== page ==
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Ask the Expert: How Can Online Learning Opportunities Provide Quality Educational Experiences During the COVID-19 Outbreak? Through Intentional Design and Reasonable Expectations, Says Teaching Associate Professor Angie Smith

A photo of associate teaching professor Angie Smith

This is part of the monthly “Ask the Expert” series in which NC State College of Education faculty answer some of the most commonly asked questions about education.

As schools and universities increasingly move to online and remote learning to help mitigate the spread of the Coronavirus (COVID-19) outbreak, NC State College of Education Teaching Associate Professor Angie Smith, Ph.D., says that, with a thoughtful and strategic approach, educators can continue to deliver a high-quality education for their students at home.

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“I think some of the most significant benefits of online learning are around access, flexibility and convenience. We are able to include a multitude of learners in our environment who can join us from around the state, country and world,” said Smith, who co-authored Developing Online Learning in the Helping Professions.

Online learning has always been a popular choice for students who work or take care of children, students serving in the military or those who live in rural areas where access to a physical campus would be difficult.

In recent weeks, as the world works to curb the spread of COVID-19 through social distancing practices, it has also become a way to ensure that education is not interrupted.

“As we are facing unprecedented times that call for social distancing practices, online learning can offer support through continuity of operations and additional opportunities for connectedness,” said Smith. “The online learning environment can provide a way to continue learning in the short-term and aid the process for students and faculty to remain connected.”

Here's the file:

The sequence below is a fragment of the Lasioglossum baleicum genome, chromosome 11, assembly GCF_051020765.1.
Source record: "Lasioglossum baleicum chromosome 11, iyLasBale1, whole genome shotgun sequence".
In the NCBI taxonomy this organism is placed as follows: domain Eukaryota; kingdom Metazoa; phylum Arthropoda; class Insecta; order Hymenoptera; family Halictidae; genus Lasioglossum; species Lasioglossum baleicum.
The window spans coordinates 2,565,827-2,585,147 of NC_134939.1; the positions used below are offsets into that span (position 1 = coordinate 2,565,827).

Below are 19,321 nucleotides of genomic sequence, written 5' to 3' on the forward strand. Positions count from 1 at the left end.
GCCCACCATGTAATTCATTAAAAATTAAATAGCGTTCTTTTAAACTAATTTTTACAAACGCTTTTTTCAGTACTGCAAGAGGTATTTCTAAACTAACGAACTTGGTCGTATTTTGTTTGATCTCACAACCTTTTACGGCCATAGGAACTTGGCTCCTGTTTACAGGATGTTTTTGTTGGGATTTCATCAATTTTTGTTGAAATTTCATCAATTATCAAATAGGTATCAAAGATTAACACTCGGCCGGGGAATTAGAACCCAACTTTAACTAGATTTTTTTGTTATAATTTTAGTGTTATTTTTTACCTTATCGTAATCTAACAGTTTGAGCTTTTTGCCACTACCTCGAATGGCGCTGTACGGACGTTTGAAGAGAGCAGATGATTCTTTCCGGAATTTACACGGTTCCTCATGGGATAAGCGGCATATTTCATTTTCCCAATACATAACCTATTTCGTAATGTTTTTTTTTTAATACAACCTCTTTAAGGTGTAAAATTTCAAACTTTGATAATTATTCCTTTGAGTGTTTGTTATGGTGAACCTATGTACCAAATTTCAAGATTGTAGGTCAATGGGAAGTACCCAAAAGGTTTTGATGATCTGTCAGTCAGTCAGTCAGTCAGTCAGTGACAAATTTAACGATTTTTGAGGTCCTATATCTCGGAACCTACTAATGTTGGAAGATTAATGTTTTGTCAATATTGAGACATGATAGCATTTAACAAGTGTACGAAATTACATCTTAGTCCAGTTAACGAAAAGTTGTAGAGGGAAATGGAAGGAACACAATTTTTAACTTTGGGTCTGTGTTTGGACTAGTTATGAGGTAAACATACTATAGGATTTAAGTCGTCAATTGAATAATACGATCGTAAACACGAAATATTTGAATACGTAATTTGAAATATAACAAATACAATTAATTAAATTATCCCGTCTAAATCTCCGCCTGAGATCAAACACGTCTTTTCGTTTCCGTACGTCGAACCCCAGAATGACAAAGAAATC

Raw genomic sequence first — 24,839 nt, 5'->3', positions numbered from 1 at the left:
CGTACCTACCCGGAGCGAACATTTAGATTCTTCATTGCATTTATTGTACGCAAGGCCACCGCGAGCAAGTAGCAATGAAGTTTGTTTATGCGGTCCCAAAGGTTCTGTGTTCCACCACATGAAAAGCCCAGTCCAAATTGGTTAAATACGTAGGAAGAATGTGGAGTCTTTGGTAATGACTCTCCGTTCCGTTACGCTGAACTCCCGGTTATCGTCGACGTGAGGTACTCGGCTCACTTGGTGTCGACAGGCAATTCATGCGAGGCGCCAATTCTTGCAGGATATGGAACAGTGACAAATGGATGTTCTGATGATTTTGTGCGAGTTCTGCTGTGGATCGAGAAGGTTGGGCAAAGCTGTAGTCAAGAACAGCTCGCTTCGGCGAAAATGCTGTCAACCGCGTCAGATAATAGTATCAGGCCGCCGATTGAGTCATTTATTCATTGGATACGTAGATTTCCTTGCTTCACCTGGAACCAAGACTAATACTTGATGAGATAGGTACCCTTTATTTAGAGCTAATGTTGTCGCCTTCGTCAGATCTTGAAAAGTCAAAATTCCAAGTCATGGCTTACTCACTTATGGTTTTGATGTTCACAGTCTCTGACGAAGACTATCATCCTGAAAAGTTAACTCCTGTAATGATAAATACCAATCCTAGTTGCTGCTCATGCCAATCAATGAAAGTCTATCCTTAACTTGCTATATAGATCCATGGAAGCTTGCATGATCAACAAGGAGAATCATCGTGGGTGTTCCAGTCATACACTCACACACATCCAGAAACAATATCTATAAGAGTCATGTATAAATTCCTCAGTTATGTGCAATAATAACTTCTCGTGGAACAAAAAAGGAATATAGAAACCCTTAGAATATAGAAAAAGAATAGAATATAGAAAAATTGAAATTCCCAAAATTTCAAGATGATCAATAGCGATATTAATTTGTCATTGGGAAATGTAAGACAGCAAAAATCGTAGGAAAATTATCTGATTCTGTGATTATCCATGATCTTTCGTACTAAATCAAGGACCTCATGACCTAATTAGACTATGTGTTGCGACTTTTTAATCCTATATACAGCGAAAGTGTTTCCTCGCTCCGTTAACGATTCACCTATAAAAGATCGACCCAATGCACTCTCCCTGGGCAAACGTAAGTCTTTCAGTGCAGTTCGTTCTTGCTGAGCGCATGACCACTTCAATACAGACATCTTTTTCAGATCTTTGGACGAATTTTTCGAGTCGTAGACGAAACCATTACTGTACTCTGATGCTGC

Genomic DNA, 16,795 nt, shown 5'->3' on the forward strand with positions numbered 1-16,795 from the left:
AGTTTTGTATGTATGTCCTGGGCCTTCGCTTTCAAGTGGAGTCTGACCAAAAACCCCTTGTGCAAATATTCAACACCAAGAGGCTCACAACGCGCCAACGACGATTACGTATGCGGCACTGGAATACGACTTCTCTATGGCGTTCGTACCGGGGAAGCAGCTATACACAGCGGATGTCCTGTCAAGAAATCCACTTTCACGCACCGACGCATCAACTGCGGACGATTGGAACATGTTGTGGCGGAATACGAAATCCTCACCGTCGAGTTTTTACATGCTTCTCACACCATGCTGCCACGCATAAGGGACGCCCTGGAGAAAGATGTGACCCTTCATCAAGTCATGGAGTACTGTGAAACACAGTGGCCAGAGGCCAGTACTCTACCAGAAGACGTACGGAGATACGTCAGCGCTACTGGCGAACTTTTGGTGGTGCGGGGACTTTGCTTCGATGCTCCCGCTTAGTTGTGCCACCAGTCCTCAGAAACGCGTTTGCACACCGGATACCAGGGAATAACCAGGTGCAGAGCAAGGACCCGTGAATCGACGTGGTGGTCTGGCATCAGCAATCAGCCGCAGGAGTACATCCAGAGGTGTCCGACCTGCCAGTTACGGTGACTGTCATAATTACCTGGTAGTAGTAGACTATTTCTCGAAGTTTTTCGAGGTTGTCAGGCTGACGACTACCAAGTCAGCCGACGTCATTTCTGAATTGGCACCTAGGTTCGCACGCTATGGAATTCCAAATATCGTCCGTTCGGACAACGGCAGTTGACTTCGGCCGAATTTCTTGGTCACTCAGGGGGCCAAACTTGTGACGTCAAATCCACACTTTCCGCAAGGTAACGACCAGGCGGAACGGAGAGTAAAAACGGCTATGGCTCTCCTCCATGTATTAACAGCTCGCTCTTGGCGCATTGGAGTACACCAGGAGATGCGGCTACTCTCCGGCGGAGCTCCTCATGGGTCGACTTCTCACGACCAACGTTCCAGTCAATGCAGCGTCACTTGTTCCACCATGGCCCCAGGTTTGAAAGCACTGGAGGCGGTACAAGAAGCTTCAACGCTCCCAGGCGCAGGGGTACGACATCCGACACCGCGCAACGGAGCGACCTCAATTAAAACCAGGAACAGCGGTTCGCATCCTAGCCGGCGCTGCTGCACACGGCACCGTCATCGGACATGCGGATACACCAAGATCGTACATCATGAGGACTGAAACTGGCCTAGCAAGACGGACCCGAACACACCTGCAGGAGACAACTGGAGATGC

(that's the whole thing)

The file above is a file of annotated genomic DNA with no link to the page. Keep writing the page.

Smith said online learning can take on many forms, including asynchronous or synchronous learning environments.

Synchronous learning allows students and instructors to interact in real-time, similar to the way an in-person class would have a scheduled date and time, and can occur using tools like the video conferencing app Zoom. Asynchronous learning, on the other hand, allows students to interact with the content, and each other, at their own pace through learning management systems like Moodle.

Smith notes that preparing online classes of either variety during the rapidly changing situation surrounding the COVID-19 pandemic has created unique circumstances that are not typically present during traditional online learning.

Typically, educators who instruct online courses have time to develop an intentional course map designed for an online environment and build in a learning curve to allow for the introduction of technologies and tools that might be relevant to the course. Instructors generally have an online course fully planned before the semester begins, but now many educators have had to adapt their courses to an online format in just a matter of weeks.

For this reason, Smith says that students, educators and administrators should set reasonable expectations for what these online courses will look like.